Civil So­ci­ety Brew­ing Co.

Craft Beer & Brewing Magazine - - Contents - By Jamie Bogner

Jupiter, Florida, might seem an un­likely out­post for juicy fruit-for­ward New Eng­land–style hoppy beers, but Civil So­ci­ety Brew­ing Co. has carved out a niche in the sun­shine state for just that. And that niche keeps grow­ing as they con­nect and col­lab­o­rate with like-minded pro­gres­sive brew­ers across the coun­try.

MAYBE IT’S EAS­IER TO BREW

genre-bust­ing styles in a state such as Florida where the av­er­age craft-beer fan has fewer ex­pec­ta­tions. In places with longer-stand­ing brew­ing tra­di­tions, such as San Diego or Chicago, brew­ing a tur­bid IPA chock full of fruity hops notes could be seen by some as an af­front. But Florida is still on the fron­tend of the craft-beer curve, and Civil So­ci­ety has taken full ad­van­tage of that ea­ger open-mind­ed­ness by fo­cus­ing on fla­vor-for­ward beers with only the faintest nod to tra­di­tion. And while other Florida brew­ers have gen­er­ated ex­cite­ment by fo­cus­ing on culi­nary fla­vors—sweet dessert stouts and fruit-for­ward tart weisse beers—civil So­ci­ety is all about the hops.

“We mold our beers around hops, for the most part,” says Co­founder and Head Brewer Karl Vol­stad. “Most of our lineup is hops-for­ward. We like to ex­plore how hops work to­gether, so we do a lot of se­ries of beers where we’ll pair [dif­fer­ent] hops to­gether.”

Vol­stad got his start in beer as a trader, scour­ing shelves for the lat­est and great­est that he could trade for beers not avail­able in South Florida. That en­gage­ment with craft beer and a love for styles not read­ily avail­able led him next to home­brew­ing, where he could make the ex­act beer he wanted to drink.

Launch­ing a brew­ery was a cul­mi­na­tion of that in­ter­est, and to­gether with his cousin, Ma­jor League Base­ball pitcher Chris Vol­stad, long­time friend and home­brew­ing buddy Evan Miller, and younger brother Kaleb, Vol­stad has put to­gether a brew­ery that’s as much about fam­ily as it is about beer.

When it comes to brew­ing, he’s an open book. “It doesn’t bother me to talk about process be­cause I don’t think any­body can re­ally do ex­actly what we do here,” says Vol­stad. “And like­wise, I can’t do what peo­ple do in other places be­cause there’s so much more that goes into the fin­ished prod­uct.”

Be­cause Florida wa­ter is all pumped from a rather shal­low aquifer, wa­ter treat­ment is a must. Every Civil So­ci­ety beer starts with wa­ter ze­roed out through a re­verse-os­mo­sis treat­ment sys­tem. “Wa­ter in Florida sucks for brew­ing. Darker beers you’re okay, but for lighter beers, it’s just no bueno. That may be why stouts have be­come so pop­u­lar in Florida.”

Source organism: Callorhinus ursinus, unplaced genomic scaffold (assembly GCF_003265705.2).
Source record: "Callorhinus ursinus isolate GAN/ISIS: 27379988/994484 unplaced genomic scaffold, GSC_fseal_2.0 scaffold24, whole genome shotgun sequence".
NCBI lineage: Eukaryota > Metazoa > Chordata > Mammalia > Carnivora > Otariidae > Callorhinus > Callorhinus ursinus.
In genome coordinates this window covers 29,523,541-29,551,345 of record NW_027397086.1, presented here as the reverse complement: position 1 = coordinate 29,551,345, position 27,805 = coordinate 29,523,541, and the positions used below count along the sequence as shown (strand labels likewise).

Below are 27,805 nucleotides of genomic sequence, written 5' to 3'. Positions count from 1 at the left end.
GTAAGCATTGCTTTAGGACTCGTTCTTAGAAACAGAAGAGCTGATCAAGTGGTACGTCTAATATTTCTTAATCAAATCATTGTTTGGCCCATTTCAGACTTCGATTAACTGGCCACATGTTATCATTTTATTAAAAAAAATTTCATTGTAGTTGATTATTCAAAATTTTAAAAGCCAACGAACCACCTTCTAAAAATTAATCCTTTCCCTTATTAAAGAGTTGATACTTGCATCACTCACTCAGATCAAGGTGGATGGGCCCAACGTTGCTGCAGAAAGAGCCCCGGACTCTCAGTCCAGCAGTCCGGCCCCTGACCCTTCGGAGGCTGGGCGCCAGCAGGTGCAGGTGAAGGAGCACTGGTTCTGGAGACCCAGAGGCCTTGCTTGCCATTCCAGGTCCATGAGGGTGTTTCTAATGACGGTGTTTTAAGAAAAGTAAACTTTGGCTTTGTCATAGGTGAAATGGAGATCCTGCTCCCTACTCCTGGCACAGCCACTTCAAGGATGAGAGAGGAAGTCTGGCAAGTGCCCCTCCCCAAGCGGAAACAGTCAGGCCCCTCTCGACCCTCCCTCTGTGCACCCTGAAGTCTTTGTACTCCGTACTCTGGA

Vol­stad builds his hoppy beers with a hefty help­ing of base malt—typ­i­cally 80–90 per­cent Cana­dian 2-row bar­ley but oc­ca­sion­ally Thomas Fawcett Golden Prom­ise Pale Malt or Pearl—and smaller amounts of wheat or oats for body with­out fla­vor con­tri­bu­tion.

“We de­sign our beers so the malt doesn’t get in the way. We want the hops to shine. I want there to be some pres­ence, but I want as min­i­mal malt fla­vor as pos­si­ble be­cause the hops should be in

the fore­front of the pic­ture,” says Vol­stad.

That ap­proach to hops is fairly dy­namic, shift­ing as the hops them­selves change from crop year to crop year, farm to farm. Their flag­ship IPA, Fresh, started as a homebrew recipe with Ci­tra, Colum­bus, and Amar­illo, but as Amar­illo be­came harder to get, they phased it out of the recipe, and found they ul­ti­mately liked the beer more with just Ci­tra and Colum­bus.

“Ci­tra and the Colum­bus [in Fresh] re­ally play well to­gether. You have that dank and earthy piney char­ac­ter, but you also pull a lot of cit­rus char­ac­ter out of the Colum­bus, and Ci­tra is just a trop­i­cal fruit smoothie.”

With Pulp, an all-mo­saic pale wheat ale, they ran into a chal­lenge when they switched providers for the Mo­saic hops. “It just didn’t pop the same way,” says Vol­stad. “Two batches into it, we went back to the hops we were get­ting from the other com­pany, and sure enough—it was night and day dif­fer­ence. So now, Pulp al­ways uses hops from this one provider, and we’re very spe­cific about that now be­cause we got the fla­vors we re­ally wanted out of it.”

“Mo­saic has the abil­ity to be fruit-for­ward, but it also has a dank un­der­tone, and the dank­ness just wasn’t there, or when it was there, it was a kind of piney dank­ness go­ing back to the C-hops style. We wanted more of the fruity over-the-top dank­ness, and it just didn’t have that.”

Vol­stad honed his hops blend­ing skills through home­brew­ing, where the batch size meant the stakes were low. It was a per­fect lab­o­ra­tory for teas­ing out the ef­fects of hops in­ter­ac­tions. Cer­tain hops, he’s found, work best not in equal amounts but in smaller pro­por­tions to high­light the char­ac­ter of other hops.

“Ekuanot is one of those for me,” says Vol­stad. “It can dom­i­nate some­times, but if you add only a lit­tle bit, it can re­ally ac­cen­tu­ate the other hops in the blend. Vic’s Se­cret is an­other one. I re­ally like us­ing it, but by it­self, it didn’t pull the fla­vors out that I re­ally wanted and I found out that

Op­po­site » Chris Vol­stad, Evan Miller, Karl Vol­stad, and Kaleb Vol­stad of Civil So­ci­ety Brew­ing Co. Clock­wise from top » Cans of Fresh IPA come off their small can­ning line; all four have cus­tom-etched CSBC knives; the tap­room is a mix of in­dus­trial...

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